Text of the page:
This article was originally published on December 27, 2015. No updates have been made.
As we head into the close of 2015, investors are starting to dump their laggards for tax purposes. While that may be a smart move for some investors depending on how their portfolio is structured, this wave of tax-selling often creates great long-term pick-ups for bargain hunters.
Among biotech stocks in particular, we've seen a major price decline in numerous small-cap biopharmas as investors have seemingly lost their patience waiting on news. But that doesn't mean all is lost. In fact, I think Agenus (NASDAQ:AGEN), Exelixis (NASDAQ:EXEL), and Geron Corp. (NASDAQ:GERN) could all have breakout years in 2016. One thing they all have in common is that shares are trading under $5 right now! Let's take a deeper look at why these three biotechs may be primed to push higher in the New Year.
Agenus has been falling on a lack of news flow
When investors were gobbling up every biopharma working in the red-hot immunotherapy field, Agenus' stock was on fire. After the company failed to reveal a lead product candidate, or even an indication for that matter, the company's stock fell out of favor, dropping over 54% from its 52-week highs according to S&P Capital IQ:
On the bright side, we did learn from a recent investor update that Agenus expanded its immuno-oncology collaborations with both Incyte and Merck & Co., implying that these programs are progressing nicely. Having said that, the company remained vague about its closely watched cancer immunotherapy platform, providing investors with only a broad-stroke overview.
Looking ahead, Agenus will more than likely start to pull back the curtain on its immuno-oncology clinical program in 2016, which should heat up the market's interest in this small-cap biopharma. The key issue to understand is that patience is definitely required with this company because of the intense competition in the immuno-oncology space.
After all, nearly all biopharmas have been reluctant to say much about their most promising immuno-oncology candidates during their early stages of development. Agenus is simply playing follow the leader in this regard, but good things could come to those who are willing to wait while this process plays out.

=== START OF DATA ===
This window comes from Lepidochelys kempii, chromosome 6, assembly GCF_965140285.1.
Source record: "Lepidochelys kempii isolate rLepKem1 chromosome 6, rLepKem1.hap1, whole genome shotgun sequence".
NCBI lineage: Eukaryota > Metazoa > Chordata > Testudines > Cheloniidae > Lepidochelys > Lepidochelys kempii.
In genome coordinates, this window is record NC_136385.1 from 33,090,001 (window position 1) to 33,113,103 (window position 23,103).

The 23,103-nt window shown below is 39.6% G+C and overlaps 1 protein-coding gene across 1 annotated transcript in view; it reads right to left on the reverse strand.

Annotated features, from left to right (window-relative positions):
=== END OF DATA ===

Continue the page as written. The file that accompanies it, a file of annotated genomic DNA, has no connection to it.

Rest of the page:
Exelixis has settled down after a good year but remains well off its 52-week highs
Exelixis has had a transformational year in many ways -- from the positive late-stage data read out for cabozantinib (trade name: Cometriq) in second-line kidney cancer, to the U.S. and Swiss approval of cobimetinib (trade name: Cotellic) as a treatment for advanced skin cancer patients expressing the BRAF V600 mutation. These two events have helped to drive the company's shares up by over 240% in 2015:
Even so, the stock has pulled back by around 25% from its former highs. While some of this weakness can probably be attributed to profit taking after such a remarkable run, there is some concern that Cometriq won't perform particularly well in the second-line kidney cancer space. The issue is that Bristol-Myers Squibb's (NYSE:BMY) Opdivo exhibited a significant survival advantage in this exact same indication at essentially the same time as Cometriq's top-line data readout, leading to another label expansion for Bristol's new franchise drug.
Even so, analysts covering this stock think the company's sales will grow by 130% next year, and the drugmaker still has a robust clinical pipeline to create further value going forward. As a result, Exelixis is definitely one growth stock to keep an eye on next year.
Geron's lead clinical candidate might be a blockbuster-in-waiting
This clinical-stage biopharma's stock has gained over 50% this year, fueled by the strong clinical progress of its first-in-class telomerase inhibitor, imetelstat, as a treatment for a variety of blood-based cancers:
Earlier this month, Geron gave a presentation at the American Society of Hematology meeting, suggesting that imetelstat is an effective and safe treatment for essential thrombocythemia based on a small midstage trial. The implication from this clinical update is that Geron and its partner, Johnson & Johnson (NYSE:JNJ) -- via its biotech subsidiary Janssen -- will soon advance the drug into pivotal-stage trials, as previously planned.
Interestingly enough, Johnson & Johnson has already listed imetelstat as one of its top experimental drug candidates heading into 2019, indicating that the drug behemoth thinks it has blockbuster potential:
As Johnson & Johnson has had one of the hottest hands in terms of developing new drugs over the past five years, I think investors shouldn't take this show of confidence lightly.
Are these three biotechs good buys right now?
I like all three of these stocks at their current prices. That said, these are somewhat risky stocks in that they aren't producing much in the way of revenue at this stage and are more or less wholly dependent on their clinical programs to create value moving forward. So I don't recommend going hog wild in terms of snapping up shares right now. Instead, investors may want to grab a few shares and slowly build a larger position as their clinical programs mature.